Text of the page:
The Basics

May 9th, 2016 by lightsoutherncinema

So you want to make your own porno – awesome! The more individual, unique takes we get on pornography the better. If you make the kind of thing you would want to masturbate to, chances are there is someone else out there who would wank to it too!

 Lightsouthern has a standard. As adult producers we have created our best practice so we can sleep at night. We know our standards are high, but we also believe that if you are new to the industry – and even if you are not – there should be a standard. Being ethical goes even further, and again this is something everyone should be aiming for, I’ll go into this later. First up…

Have you been on a film set before?

Have you been on an adult set before?

Have you worked as a performer in the adult industry before? 

If you answered “No” to any or all of these questions, you might want to consider familiarising yourself with being onset on an adult shoot before you attempt your own film. I’m going to say that if you want to jump straight into Directing with no experience,  you are putting people’s safety in jeopardy -that is unethical. Don’t do it, earn your stripes and know what your role is before you place yourself at the helm.

Having been a performer yourself gives you the kind of insight that I believe makes a massive difference. It’s so important to be sensitive to the needs and concerns of people working in a sexual and potentially vulnerable space and those who have been in that space themselves are especially well equipped to empathise. Put yourself in the performers shoes as best you can, don’t ask them to do anything you wouldn’t do yourself.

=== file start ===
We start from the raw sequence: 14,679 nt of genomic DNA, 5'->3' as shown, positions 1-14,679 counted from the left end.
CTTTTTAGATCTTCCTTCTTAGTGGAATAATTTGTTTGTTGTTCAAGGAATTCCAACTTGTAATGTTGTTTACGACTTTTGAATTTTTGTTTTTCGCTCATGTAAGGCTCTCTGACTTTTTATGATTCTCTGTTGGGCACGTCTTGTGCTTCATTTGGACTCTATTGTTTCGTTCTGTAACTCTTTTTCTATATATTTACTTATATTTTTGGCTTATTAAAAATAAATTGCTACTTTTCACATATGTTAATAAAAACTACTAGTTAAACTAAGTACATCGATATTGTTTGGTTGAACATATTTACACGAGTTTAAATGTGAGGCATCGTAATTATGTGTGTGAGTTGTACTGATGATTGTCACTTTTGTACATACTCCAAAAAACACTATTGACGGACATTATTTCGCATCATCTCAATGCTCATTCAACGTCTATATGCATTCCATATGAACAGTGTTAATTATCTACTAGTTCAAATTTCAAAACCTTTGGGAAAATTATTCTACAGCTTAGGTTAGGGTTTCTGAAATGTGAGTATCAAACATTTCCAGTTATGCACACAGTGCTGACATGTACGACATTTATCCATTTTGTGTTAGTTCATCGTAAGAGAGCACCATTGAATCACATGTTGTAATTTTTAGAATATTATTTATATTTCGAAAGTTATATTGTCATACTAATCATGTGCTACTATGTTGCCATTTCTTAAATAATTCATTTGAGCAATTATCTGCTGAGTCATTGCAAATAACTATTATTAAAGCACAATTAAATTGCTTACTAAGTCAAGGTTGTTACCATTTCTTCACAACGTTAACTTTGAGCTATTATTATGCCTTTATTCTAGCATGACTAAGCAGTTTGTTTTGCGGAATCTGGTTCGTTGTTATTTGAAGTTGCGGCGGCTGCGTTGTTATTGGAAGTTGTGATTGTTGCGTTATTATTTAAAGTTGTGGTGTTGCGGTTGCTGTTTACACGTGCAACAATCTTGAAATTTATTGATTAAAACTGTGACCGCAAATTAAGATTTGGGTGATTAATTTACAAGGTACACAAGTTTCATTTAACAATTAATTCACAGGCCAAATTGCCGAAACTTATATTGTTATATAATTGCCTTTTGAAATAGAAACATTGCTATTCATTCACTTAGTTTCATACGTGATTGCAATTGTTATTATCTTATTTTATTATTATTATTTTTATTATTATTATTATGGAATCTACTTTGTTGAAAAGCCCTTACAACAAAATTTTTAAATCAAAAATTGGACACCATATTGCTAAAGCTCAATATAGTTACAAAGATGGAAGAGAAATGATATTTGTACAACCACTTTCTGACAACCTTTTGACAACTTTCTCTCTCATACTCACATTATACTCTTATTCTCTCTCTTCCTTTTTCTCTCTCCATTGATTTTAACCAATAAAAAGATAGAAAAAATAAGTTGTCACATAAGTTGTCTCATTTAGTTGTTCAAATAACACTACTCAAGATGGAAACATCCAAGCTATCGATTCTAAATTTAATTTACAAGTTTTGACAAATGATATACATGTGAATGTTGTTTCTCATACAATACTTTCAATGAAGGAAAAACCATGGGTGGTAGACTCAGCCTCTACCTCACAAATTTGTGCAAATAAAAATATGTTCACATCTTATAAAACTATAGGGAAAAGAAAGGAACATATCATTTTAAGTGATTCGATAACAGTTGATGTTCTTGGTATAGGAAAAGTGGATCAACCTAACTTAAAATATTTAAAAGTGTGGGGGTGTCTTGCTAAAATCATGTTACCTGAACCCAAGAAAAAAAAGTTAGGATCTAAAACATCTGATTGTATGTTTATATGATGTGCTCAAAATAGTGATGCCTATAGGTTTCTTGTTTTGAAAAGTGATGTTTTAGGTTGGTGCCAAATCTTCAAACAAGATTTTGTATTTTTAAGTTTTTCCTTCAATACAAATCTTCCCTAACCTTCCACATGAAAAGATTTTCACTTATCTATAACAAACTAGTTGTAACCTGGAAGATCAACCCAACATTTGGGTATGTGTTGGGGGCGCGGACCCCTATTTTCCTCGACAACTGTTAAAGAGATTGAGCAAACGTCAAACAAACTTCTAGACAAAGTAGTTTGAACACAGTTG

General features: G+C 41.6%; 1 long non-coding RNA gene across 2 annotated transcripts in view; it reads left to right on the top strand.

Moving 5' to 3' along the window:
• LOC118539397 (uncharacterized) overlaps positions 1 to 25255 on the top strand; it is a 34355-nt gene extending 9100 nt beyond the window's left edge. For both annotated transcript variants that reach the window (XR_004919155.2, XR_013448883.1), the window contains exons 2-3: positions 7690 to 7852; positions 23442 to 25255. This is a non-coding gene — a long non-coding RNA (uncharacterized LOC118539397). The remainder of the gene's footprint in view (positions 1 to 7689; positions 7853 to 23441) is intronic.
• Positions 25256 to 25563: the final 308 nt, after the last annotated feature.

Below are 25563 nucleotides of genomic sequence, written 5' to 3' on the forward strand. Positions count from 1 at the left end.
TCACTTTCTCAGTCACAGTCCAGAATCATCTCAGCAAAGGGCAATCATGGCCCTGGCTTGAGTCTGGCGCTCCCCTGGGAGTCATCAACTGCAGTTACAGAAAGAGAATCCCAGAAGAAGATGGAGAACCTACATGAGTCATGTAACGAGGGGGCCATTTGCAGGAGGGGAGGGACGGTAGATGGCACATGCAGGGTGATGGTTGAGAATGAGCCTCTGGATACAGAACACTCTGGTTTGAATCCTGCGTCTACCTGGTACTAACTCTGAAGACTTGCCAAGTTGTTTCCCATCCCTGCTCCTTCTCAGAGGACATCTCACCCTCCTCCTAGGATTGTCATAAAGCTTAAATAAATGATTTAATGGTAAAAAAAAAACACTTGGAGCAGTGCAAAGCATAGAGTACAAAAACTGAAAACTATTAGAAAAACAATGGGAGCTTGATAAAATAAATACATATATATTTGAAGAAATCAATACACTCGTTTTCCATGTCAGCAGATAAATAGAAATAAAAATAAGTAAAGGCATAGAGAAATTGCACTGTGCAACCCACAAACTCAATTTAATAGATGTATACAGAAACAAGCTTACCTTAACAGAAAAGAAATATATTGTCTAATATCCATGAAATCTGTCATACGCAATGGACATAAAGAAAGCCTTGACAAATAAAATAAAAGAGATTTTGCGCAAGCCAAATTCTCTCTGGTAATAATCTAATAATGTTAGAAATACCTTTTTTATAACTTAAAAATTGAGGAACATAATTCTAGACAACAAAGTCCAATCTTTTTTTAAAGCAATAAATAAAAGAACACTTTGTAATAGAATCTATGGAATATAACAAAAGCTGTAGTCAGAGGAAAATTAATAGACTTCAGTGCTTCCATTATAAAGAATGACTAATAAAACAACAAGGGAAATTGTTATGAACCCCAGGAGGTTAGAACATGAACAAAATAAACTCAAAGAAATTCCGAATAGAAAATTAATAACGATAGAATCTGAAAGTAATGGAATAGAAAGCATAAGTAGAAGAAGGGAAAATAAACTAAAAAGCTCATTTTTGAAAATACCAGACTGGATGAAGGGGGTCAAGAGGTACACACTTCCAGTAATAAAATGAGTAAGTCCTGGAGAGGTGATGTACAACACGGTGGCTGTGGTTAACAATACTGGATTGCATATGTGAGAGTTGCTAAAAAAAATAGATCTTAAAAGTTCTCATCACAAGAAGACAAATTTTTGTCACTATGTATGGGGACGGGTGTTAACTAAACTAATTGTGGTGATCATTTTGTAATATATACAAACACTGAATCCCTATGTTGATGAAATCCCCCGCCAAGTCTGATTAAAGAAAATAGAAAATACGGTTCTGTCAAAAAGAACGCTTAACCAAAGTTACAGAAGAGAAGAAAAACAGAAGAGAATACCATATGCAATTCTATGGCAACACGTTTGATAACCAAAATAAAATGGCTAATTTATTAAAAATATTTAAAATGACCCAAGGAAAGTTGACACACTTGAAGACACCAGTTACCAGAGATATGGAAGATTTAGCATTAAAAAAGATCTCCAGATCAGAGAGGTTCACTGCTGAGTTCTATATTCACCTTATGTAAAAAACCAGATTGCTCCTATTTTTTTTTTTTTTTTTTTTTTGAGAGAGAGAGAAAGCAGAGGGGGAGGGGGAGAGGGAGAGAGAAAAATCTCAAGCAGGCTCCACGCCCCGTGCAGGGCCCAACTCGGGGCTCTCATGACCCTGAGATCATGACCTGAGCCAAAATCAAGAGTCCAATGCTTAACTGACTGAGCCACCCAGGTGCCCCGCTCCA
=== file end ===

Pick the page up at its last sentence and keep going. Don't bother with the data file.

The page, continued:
Not an absolute essential… just something to ponder.


At Lightsouthern we believe in keeping sets small and having all crew doing multiple roles. We work this way largely because of the nature of adult films, performers are performing very intimate acts and having a small set gives them the privacy and space to do their job with more focus than they might if they have the person who gets the coffee watching from the sidelines. Of course this means crew members need to be multi-skilled and above all USEFUL.

 There is nothing like being on-set to learn. I learnt by carrying other shooters bags and getting lunches. You can start here: Familiarising yourself with gear. Learning the names the gear, lights, stands, camera lenses and cameras. What goes in what bag. How to make coffee & tea. Go into this as a learning experience and take what you can. You are not above anyone on set and your attitude is also an important asset.

As you go on, knowing some basic lighting, how to operate a camera and some basic principles of sound will put you in front. Again, I didn’t know anything – I constantly asked a lot of annoying questions to a lot of people.

 Knowing these things (or learning real fast) is what I look for in an assistant, but for you, making your own films knowing this stuff will save you time, money and can certainly be the difference between getting a usable shoot or not.

Coming up next week: Pre-Production and the importance of Full Disclosure

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